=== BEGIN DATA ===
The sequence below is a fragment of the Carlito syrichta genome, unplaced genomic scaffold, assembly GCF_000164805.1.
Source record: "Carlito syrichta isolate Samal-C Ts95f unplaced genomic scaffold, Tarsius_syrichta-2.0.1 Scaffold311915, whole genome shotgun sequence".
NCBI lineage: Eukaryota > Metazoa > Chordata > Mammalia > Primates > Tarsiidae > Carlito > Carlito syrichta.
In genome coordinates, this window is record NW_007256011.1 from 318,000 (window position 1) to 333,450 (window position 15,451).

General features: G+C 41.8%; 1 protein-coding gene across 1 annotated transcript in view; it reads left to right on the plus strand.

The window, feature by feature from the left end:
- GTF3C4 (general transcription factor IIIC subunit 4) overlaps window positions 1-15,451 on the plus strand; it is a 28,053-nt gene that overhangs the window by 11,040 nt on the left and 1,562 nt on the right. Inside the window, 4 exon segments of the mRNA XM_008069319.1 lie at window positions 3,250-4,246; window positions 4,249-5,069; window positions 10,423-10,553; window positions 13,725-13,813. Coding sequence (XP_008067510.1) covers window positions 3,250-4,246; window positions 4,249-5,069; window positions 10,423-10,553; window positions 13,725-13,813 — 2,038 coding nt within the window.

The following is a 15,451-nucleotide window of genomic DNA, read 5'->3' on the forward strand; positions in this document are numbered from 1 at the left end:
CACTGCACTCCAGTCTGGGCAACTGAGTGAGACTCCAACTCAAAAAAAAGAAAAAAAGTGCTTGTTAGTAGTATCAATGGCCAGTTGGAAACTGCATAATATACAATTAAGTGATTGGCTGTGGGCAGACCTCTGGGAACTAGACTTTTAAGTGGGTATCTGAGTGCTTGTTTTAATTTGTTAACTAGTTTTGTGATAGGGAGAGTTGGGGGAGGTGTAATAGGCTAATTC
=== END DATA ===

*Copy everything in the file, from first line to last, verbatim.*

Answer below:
The sequence below is a fragment of the Carlito syrichta genome, unplaced genomic scaffold, assembly GCF_000164805.1.
Source record: "Carlito syrichta isolate Samal-C Ts95f unplaced genomic scaffold, Tarsius_syrichta-2.0.1 Scaffold311915, whole genome shotgun sequence".
NCBI lineage: Eukaryota > Metazoa > Chordata > Mammalia > Primates > Tarsiidae > Carlito > Carlito syrichta.
In genome coordinates, this window is record NW_007256011.1 from 318,000 (window position 1) to 333,450 (window position 15,451).

General features: G+C 41.8%; 1 protein-coding gene across 1 annotated transcript in view; it reads left to right on the plus strand.

The window, feature by feature from the left end:
- GTF3C4 (general transcription factor IIIC subunit 4) overlaps window positions 1-15,451 on the plus strand; it is a 28,053-nt gene that overhangs the window by 11,040 nt on the left and 1,562 nt on the right. Inside the window, 4 exon segments of the mRNA XM_008069319.1 lie at window positions 3,250-4,246; window positions 4,249-5,069; window positions 10,423-10,553; window positions 13,725-13,813. Coding sequence (XP_008067510.1) covers window positions 3,250-4,246; window positions 4,249-5,069; window positions 10,423-10,553; window positions 13,725-13,813 — 2,038 coding nt within the window.

The following is a 15,451-nucleotide window of genomic DNA, read 5'->3' on the forward strand; positions in this document are numbered from 1 at the left end:
CACTGCACTCCAGTCTGGGCAACTGAGTGAGACTCCAACTCAAAAAAAAGAAAAAAAGTGCTTGTTAGTAGTATCAATGGCCAGTTGGAAACTGCATAATATACAATTAAGTGATTGGCTGTGGGCAGACCTCTGGGAACTAGACTTTTAAGTGGGTATCTGAGTGCTTGTTTTAATTTGTTAACTAGTTTTGTGATAGGGAGAGTTGGGGGAGGTGTAATAGGCTAATTC